Electric tugboats multiply in B.C. waters as SAAM Towage adds two to its fleet
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Mar 15, 2024
Nicholas Sokic

SAAM Towage, the largest marine towage company in the Americas, joins HaiSea Marine in acquiring the Canadian-designed electric tugs

SAAM Towage is a Chilean-based tugboat operator with more than 20 tugs in its B.C. fleet. In February, the SAAM Volta and Chief Dan George arrived in Vancouver after a 60-day voyage from Türkiye, where they were built at Sanmar Shipyards. Photo: SAAM Towage

SAAM Towage, the largest marine towage company in the Americas, joins HaiSea Marine in acquiring the Canadian-designed electric tugs

Last summer, the Port of Vancouver made news when HaiSea Marine took delivery of Canada’s first battery-powered all-electric tugboat, one of three electric tugs HaiSea would acquire in 2023.

Now, after last month’s delivery of the two electric tugboats to SAAM Towage, the number of all-electric, Canadian-designed tugboats set to start operating in B.C. coastal waters is up to five.

SAAM Towage is a Chilean-based tugboat operator with more than 20 tugs in its B.C. fleet. In February, the SAAM Volta and Chief Dan George arrived in Vancouver after a 60-day voyage from Türkiye, where they were built at Sanmar Shipyards.

The tugs are the same model, the ElectRA 2800 SX, as HaiSea’s tugs. They were designed by Vancouver-based naval architect firm Robert Allan Ltd. and are powered by Corvus Energy Orca lithium-ion battery banks.

Once in operation, they are expected to reduce greenhouse gas emissions by approximately 2,400 tonnes per year. Electric tugs also generate significantly less underwater noise, the impact of which is a serious problem for whales and other marine animals.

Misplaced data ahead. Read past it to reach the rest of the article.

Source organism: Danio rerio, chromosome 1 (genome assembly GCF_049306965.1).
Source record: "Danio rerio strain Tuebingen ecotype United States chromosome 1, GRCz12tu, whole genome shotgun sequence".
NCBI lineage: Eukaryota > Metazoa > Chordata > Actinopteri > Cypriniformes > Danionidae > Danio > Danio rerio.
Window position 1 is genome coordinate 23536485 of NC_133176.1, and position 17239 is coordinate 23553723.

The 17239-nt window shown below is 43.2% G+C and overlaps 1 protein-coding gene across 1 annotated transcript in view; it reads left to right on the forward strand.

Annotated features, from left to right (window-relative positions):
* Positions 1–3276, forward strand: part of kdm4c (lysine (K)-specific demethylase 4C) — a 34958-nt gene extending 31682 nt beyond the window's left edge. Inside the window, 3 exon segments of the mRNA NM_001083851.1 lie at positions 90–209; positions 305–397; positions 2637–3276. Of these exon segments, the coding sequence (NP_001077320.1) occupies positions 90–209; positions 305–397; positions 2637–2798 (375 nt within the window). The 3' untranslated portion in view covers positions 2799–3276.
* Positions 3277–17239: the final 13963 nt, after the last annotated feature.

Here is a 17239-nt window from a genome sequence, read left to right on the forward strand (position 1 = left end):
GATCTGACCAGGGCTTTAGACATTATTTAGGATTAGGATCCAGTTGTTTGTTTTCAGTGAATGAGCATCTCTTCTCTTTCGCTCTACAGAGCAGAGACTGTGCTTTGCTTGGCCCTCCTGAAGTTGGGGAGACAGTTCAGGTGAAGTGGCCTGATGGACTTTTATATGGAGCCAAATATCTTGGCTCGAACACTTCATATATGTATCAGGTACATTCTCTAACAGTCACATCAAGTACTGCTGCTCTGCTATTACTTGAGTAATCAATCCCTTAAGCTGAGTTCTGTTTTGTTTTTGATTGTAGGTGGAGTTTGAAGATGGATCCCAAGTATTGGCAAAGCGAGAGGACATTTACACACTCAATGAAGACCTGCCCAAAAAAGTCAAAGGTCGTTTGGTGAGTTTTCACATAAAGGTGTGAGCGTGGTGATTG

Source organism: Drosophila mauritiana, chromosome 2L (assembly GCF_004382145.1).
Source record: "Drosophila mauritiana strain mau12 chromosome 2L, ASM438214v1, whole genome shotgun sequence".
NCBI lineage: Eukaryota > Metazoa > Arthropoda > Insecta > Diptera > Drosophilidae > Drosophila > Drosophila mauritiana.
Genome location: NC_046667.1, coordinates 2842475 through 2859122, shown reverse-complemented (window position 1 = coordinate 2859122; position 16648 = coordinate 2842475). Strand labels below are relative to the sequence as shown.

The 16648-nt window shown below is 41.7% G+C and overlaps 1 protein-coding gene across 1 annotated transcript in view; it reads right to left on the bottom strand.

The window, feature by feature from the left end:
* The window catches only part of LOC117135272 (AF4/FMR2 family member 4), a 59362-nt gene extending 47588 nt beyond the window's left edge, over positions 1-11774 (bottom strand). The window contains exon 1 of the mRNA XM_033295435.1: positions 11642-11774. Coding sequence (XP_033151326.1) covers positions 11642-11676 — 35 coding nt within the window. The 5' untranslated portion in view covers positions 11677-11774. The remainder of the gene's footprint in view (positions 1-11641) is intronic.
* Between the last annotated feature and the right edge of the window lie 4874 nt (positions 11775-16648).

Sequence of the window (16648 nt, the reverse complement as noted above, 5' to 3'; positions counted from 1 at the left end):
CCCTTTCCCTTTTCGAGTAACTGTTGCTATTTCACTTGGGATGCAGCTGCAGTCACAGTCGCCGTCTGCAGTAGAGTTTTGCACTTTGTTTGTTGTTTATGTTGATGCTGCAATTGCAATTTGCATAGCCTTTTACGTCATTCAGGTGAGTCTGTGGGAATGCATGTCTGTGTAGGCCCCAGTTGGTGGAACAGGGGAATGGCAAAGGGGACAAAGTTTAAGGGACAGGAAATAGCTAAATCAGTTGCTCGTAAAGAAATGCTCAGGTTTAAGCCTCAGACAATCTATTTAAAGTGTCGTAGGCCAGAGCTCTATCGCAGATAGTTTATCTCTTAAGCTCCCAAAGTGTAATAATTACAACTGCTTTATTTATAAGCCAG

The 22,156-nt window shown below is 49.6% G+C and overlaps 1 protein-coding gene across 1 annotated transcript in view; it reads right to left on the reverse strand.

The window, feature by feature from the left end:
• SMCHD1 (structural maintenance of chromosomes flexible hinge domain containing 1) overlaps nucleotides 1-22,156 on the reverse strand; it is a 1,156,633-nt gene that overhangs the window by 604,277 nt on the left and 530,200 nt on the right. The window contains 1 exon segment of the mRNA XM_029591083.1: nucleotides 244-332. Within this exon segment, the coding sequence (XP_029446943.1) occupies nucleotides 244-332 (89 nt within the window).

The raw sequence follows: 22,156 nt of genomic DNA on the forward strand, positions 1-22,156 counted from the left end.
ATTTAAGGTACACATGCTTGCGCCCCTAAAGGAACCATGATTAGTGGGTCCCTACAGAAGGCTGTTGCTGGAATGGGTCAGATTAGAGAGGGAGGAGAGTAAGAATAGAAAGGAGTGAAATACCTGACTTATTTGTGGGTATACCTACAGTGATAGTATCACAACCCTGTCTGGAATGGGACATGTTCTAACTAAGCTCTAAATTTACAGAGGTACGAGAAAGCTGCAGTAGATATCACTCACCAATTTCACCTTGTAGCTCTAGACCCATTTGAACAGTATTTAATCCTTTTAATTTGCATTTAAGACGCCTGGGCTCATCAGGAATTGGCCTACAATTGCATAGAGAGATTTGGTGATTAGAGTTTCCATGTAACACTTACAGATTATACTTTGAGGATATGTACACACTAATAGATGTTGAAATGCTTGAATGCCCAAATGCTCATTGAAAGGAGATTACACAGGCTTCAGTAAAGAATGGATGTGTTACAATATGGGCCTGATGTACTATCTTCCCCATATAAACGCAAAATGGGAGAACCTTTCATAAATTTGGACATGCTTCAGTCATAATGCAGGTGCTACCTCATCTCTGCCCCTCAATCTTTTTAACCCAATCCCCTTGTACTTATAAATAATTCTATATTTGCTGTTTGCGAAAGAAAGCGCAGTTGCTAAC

Electric tugboats a collaborative venture

The SAAM Towage electric tugboat order came about as a result of a collaboration between it, mining company Teck and North Vancouver’s Neptune Terminals. The deal was first announced in October 2022.

“We continue to make progress on this milestone for SAAM Towage, which is part of our strategy to drive innovation and development for increasingly sustainable operations,” says SAAM Towage’s managing director Hernán Gómez in a statement.

The ElectRA 2800 SX model tugs are 23 metres long with a 12-metre beam (the width of the boat measured at its widest point). They have a bollard pull (the measure of the pulling power of a watercraft) of 70 tonnes.

According to a SAAM Towage video, the tugs have a battery capacity that permits up to four hours of continuous operation.

SAAM Towage says it expects the tugs to be commissioned in April.

HaiSea Marine, majority owned by Haisla Nation in partnership with Seaspan ULC, ordered its tugs — the HaiSea Wamis, HaiSea Wee’git and HaiSea Brave — to service the new LNG Canada export facility in Kitimat, B.C. Those vessels, along with two Sanmar-built LNG-fuelled tugs, will be transferred to Kitimat when the LNG Canada facility is complete.

SAAM Towage is the largest marine towage service provider in the Americas — with 210 tugs at over 90 ports — and the third-largest provider worldwide.

In January, it signed an agreement to add an electric tug to its Chilean fleet in 2025.

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